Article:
4. The Microwave

Make a solution of equal parts water to vinegar  in a microwave-safe bowl. Place the bowl in your microwave and heat the solution for about 8 to 10 minutes to create a steam that breaks down food splatters, allowing you to effortlessly wipe the inside of your microwave clean. Wash the glass tray and spindale separately.

5. The Dishwasher 

You never really think about cleaning your dishwasher, because one would assume it sort of cleans itself every time you run it. Right? However, between food, grease, and harsh water, it can easily build up its own gunk over time (leaving it smelling funky). Your dishwasher actually has a filter that many people are unaware of. Depending on your manufacturer, you either have a manual removeable filter or a self-cleaning filter. If it’s manual, it will be placed at the bottom of your dishwasher. Remove with with a twist and leave it to soak in hot, soapy water, then wash away any stuck-on food. A dirty filter is typically the source of dishwasher funk. 

Once the filter has been addressed, pour a cup of vinegar into the bottom of your dishwasher and run the “heavy” cycle. Following that, coat the bottom with a layer of baking soda (about a cup) and let it sit overnight; run the “empty” cycle in the morning and you should be good to go.  

6. The Pantry 

The pantry houses most of our dried goods, canned goods, condiments, and spices. Go through every item in your pantry and throw out old and expired foods. Give your shelves a good wipe-down while you’re at it. Remove anything, such as your trash can or storage bins, from the bottom of the pantry, then sweep and mop the floor. You’ll be surprised by the amount of food debris that accumulates. 

WATCH: Salt Cleaning Hacks

 

7. The Sink 

Lightly rinse your sink with warm water, removing dishes and any food bits. Sprinkle a few tablespoons of baking soda and use a sponge to gently spread the powder all over the basin of the sink. With your vinegar solution, spray the sink, and use your sponge again to work in the vinegar. If you have a garbage disposal, drop a natural cleaning pod down the drain to clean and deodorize it. 

8-10. The Cabinets, Counters, and Walls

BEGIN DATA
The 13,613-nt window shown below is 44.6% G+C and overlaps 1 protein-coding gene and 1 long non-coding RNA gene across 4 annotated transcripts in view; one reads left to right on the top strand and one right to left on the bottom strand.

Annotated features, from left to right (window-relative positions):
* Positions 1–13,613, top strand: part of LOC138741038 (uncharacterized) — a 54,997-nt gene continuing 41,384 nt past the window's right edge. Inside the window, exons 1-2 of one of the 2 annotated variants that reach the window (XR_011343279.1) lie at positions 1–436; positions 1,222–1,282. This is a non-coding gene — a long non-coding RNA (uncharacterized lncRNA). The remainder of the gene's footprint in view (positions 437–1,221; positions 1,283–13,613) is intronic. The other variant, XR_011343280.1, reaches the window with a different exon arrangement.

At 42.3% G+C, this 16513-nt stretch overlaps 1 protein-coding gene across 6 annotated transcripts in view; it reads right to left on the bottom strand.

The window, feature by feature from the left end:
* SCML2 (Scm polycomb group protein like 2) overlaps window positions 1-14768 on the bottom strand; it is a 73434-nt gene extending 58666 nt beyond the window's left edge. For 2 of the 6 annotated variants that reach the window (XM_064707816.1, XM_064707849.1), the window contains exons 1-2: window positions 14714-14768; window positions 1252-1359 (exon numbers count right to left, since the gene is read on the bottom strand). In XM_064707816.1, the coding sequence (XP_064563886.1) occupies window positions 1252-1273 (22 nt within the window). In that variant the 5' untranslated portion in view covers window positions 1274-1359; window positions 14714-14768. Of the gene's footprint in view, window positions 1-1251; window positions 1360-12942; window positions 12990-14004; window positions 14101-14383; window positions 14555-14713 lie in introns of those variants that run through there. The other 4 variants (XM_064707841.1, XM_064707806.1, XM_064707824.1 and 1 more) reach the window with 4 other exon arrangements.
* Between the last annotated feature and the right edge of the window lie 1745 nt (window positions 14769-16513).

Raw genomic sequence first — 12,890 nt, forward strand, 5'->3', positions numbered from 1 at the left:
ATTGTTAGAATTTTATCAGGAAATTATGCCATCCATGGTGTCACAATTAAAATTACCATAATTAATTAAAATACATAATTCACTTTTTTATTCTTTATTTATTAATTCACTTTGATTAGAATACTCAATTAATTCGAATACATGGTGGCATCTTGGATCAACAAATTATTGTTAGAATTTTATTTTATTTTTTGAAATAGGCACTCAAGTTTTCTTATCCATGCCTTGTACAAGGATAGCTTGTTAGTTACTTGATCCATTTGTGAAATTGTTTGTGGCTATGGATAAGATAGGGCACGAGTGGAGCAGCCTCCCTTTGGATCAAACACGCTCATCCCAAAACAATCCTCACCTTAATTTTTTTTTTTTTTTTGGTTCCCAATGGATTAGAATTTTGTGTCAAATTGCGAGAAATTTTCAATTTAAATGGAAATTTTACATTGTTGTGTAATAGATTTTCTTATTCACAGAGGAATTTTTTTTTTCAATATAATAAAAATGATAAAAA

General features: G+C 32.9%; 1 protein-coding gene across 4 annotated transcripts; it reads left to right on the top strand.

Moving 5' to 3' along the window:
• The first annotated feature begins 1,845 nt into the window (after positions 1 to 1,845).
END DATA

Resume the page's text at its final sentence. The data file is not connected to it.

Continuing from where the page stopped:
The cabinets might need some serious elbow grease. Be mindful to dust the tops of your cabinet first, as this is one of the most common places in your kitchen that accumulates filth without you even knowing. Given that your cabinets may very well be made out of different material than mine or your neighbor’s, I can’t give a single, absolute answer for this one; you’ll want to use a cleaning product made specifically for your cabinets’ material. 

In general, a common all-purpose cleaner should suffice; however, you can always use your trusty vinegar solution with a damp cloth, followed behind with a clean, dry cloth to soak up lingering wetness. You can use the same to give your walls, particularly those near the stove, a firm wipe-down. Spray the counters with whatever solution you prefer and scrub them well. Don’t forget the backsplash!      

11. The Floor

The floor is your last step in deep cleaning any kitchen. Remove any rugs or kitchen mats. I give mine a shake outside to remove loose dirt, but you can also sweep/vacuum the dirt out and depending on the material (check the tag), you can often toss them in the washing machine. Sweep the entirety of the kitchen, getting behind the stove and refrigerator, if possible. After sweeping, break out your mop. The Mrs. Meyer's Clean Day All Purpose Cleaner is a great natural solution that works on multiple surfaces, including floors. I am definitely a Pine-Sol or Fabuloso girl, but again, everyone has different materials on their floors so use the cleaner the works best to maintain yours.  

Now, after a very long and possibly grueling day of cleaning, don’t you dare go and cook anything. Order a pizza, pop open a bottle of wine, and Get. Your. Chill. On.